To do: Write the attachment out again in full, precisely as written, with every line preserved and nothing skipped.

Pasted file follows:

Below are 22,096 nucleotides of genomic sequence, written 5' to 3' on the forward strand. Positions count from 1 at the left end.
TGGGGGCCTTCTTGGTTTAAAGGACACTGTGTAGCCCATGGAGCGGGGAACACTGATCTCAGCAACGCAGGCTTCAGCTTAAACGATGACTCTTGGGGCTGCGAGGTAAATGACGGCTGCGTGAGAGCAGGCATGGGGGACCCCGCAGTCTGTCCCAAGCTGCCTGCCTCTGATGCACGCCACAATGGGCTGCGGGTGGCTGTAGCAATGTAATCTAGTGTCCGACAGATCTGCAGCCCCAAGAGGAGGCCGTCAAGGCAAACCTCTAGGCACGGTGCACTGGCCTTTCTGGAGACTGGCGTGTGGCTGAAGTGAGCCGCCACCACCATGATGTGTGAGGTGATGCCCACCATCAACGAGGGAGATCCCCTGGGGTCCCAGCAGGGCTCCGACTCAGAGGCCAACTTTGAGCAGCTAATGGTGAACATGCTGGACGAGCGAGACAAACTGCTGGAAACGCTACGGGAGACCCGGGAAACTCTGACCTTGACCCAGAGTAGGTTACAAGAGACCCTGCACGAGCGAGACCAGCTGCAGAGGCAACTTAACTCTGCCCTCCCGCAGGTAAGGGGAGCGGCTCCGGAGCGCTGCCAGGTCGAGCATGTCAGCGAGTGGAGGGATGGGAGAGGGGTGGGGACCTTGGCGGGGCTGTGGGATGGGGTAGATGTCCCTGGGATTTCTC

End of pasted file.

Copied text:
Below are 22,096 nucleotides of genomic sequence, written 5' to 3' on the forward strand. Positions count from 1 at the left end.
TGGGGGCCTTCTTGGTTTAAAGGACACTGTGTAGCCCATGGAGCGGGGAACACTGATCTCAGCAACGCAGGCTTCAGCTTAAACGATGACTCTTGGGGCTGCGAGGTAAATGACGGCTGCGTGAGAGCAGGCATGGGGGACCCCGCAGTCTGTCCCAAGCTGCCTGCCTCTGATGCACGCCACAATGGGCTGCGGGTGGCTGTAGCAATGTAATCTAGTGTCCGACAGATCTGCAGCCCCAAGAGGAGGCCGTCAAGGCAAACCTCTAGGCACGGTGCACTGGCCTTTCTGGAGACTGGCGTGTGGCTGAAGTGAGCCGCCACCACCATGATGTGTGAGGTGATGCCCACCATCAACGAGGGAGATCCCCTGGGGTCCCAGCAGGGCTCCGACTCAGAGGCCAACTTTGAGCAGCTAATGGTGAACATGCTGGACGAGCGAGACAAACTGCTGGAAACGCTACGGGAGACCCGGGAAACTCTGACCTTGACCCAGAGTAGGTTACAAGAGACCCTGCACGAGCGAGACCAGCTGCAGAGGCAACTTAACTCTGCCCTCCCGCAGGTAAGGGGAGCGGCTCCGGAGCGCTGCCAGGTCGAGCATGTCAGCGAGTGGAGGGATGGGAGAGGGGTGGGGACCTTGGCGGGGCTGTGGGATGGGGTAGATGTCCCTGGGATTTCTC